43. A couple of emotions that are present throughout both Sonnet 29 and 30 are sorrow, sadness and grievance. Some ways these emotions are articulated are through his tone. For example in Sonnet 29 he is expressing that he is articulating throughout lines 1-8 that he is upset that he is an outcast, he wishes that he was like most people. He wishes that he had good looks, friends, luck, skills and more opportunities and he wishes that he would think it’s weird to like the things he enjoys most.
“voices rang like saddening hymns”, Voices of young boys enjoying themselves saddens the soldier as they remind him of his lost youth. The comparison to a hymn serves to echo the sound of an elegy at a funeral, mourning the death of his youth. Moreover, “ghastly suit of grey” reinforces the bitterness of the veteran through the harsh sounds created through alliteration and this could additionally be seen as a vestige of a ghost. It could be interpreted that his “suit” is like a mask, a metaphorical concealment of himself from others, indicating feelings of shame at his physique. Subsequently, the word “legless” could have multiple alternative interpretations.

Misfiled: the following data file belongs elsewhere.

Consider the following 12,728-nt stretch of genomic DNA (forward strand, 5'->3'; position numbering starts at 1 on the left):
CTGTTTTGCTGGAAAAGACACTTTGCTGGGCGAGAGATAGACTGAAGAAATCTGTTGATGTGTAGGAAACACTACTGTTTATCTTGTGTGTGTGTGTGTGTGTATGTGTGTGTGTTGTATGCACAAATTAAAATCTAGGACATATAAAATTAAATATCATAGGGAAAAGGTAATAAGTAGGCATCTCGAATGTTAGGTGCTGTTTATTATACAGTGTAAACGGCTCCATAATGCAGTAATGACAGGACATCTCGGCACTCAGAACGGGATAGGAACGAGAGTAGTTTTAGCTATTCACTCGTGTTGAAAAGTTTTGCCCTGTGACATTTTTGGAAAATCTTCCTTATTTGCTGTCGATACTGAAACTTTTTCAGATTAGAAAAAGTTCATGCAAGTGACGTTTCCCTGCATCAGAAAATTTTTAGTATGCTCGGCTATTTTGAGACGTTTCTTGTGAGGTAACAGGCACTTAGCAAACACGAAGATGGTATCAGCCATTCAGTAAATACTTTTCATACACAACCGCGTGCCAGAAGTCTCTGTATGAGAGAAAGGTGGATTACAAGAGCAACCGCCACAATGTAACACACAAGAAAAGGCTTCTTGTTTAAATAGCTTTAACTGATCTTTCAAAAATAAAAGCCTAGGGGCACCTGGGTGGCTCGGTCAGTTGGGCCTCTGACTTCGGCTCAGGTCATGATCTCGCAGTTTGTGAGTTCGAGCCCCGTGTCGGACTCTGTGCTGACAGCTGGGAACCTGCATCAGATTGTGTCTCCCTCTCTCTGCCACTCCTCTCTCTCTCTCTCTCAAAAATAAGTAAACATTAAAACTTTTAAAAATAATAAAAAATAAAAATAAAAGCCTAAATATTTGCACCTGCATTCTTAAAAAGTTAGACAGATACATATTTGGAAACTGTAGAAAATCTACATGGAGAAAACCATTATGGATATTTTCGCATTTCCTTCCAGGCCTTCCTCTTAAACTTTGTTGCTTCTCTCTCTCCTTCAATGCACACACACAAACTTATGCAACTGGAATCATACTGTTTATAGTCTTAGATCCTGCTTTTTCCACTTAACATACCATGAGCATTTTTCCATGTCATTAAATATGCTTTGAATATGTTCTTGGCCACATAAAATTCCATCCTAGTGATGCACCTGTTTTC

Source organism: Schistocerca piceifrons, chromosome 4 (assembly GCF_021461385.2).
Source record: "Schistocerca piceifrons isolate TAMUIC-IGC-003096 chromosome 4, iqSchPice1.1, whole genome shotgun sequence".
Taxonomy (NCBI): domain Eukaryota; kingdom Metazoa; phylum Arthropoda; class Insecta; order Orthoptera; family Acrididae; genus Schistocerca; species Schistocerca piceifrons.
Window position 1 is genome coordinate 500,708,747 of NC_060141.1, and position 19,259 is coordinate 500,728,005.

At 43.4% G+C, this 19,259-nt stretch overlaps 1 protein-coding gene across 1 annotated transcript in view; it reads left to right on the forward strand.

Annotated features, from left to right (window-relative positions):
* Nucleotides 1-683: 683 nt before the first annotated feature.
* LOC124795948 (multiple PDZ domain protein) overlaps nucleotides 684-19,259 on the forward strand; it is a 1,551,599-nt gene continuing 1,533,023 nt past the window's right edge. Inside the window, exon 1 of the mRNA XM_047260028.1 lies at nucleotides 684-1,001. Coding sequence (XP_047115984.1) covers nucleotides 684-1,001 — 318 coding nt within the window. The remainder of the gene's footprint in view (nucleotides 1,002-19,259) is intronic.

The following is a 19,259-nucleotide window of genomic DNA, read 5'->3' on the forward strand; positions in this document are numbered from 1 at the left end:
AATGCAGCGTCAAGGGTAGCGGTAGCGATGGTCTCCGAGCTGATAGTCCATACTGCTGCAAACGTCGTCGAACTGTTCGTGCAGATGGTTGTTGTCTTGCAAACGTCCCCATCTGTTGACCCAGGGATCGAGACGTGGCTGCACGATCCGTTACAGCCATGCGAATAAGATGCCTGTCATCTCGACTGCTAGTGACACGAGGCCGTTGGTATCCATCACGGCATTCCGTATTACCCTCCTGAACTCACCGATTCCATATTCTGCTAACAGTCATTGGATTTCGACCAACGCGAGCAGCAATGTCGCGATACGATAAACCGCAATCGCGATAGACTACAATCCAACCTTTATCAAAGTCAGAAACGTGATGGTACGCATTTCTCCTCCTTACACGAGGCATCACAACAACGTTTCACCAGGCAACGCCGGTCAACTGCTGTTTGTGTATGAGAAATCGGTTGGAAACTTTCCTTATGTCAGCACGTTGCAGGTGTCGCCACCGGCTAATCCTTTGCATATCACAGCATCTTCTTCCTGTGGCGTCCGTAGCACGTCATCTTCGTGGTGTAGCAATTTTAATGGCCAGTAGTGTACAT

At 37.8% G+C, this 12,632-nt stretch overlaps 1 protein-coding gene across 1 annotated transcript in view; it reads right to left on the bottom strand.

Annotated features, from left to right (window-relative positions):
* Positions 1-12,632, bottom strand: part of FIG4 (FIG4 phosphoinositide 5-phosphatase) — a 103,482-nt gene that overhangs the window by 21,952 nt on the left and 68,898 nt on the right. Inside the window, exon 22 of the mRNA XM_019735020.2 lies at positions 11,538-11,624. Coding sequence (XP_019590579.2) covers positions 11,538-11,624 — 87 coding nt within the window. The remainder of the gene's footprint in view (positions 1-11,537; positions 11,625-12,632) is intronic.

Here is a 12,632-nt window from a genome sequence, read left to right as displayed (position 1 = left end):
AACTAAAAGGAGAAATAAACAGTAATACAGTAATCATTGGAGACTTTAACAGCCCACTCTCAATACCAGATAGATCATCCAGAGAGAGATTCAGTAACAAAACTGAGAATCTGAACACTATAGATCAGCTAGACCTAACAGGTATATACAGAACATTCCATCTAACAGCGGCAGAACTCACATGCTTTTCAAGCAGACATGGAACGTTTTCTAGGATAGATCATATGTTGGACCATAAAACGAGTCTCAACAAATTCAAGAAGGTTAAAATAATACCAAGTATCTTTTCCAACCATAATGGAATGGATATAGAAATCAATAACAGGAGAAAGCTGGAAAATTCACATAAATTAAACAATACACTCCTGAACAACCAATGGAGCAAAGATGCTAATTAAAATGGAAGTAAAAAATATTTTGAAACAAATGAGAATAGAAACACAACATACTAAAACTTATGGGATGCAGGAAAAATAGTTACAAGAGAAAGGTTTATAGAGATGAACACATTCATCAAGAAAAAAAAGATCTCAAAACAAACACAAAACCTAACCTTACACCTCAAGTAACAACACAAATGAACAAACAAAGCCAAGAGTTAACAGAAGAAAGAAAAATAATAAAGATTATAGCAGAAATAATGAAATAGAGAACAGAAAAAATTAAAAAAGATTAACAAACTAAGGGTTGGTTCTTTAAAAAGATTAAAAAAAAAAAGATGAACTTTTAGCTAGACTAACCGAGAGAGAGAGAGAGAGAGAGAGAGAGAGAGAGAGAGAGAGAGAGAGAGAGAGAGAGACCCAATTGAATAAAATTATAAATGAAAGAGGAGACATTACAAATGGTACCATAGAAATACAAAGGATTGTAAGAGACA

Eventually, after Tuberculosis almost took his life, he got sober and started writing. After not having an easy life, it is quite conceivable that he felt confused and lost, especially with his faith, since he was raised a Catholic, but suffered so many tribulations. Like many of the Lost Generation frequently wrote about “the underdog”. His works featured those who society had scorned upon like the unemployed, alcoholics, prostitutes, and the lowest of the working class. He however, with a very intimate point of view, got audiences to embrace those who did not fit in.
Sadly, John disowned Poe after he was discharged from the military for neglect of duty. It might be true that Poe had a terrible life, but all of the tragedies that he endured gave his life a purpose. He was able to use them to write magnificent stories and poems. One might even say that his poems are the mirror his own life. Poe uses the tragic experiences of his childhood as a theme in his works, “Annabel Lee” and “The Masque of the Red Death.” Edgar Allan Poe’s poems are not like others, they are mysterious and have life stories applied to them.
Emily Dickinson’s “Because I could not stop for Death” and Seamus Heaney’s “Mid Term Break” explore the fascinating and mysterious, yet taboo topic of many cultures - death. “Because I could not” shares a powerful tale of Dickinson’s perception of accepting the next adventure after life, conveys the message that as much as death is unpredictable, it is inevitable and can’t be avoided. On the contrary, “Mid Term Break” shares an intensely autobiographical tragedy of the death of Heaney’s younger brother, as Heaney tries to deal with the terrible trauma, shown in its emotional restraint and control of tone. Through poetry, Heaney attempts to explain his grief, meanwhile Dickinson expresses her imagination of death. The perspective of death contrasts greatly between the 2 poets.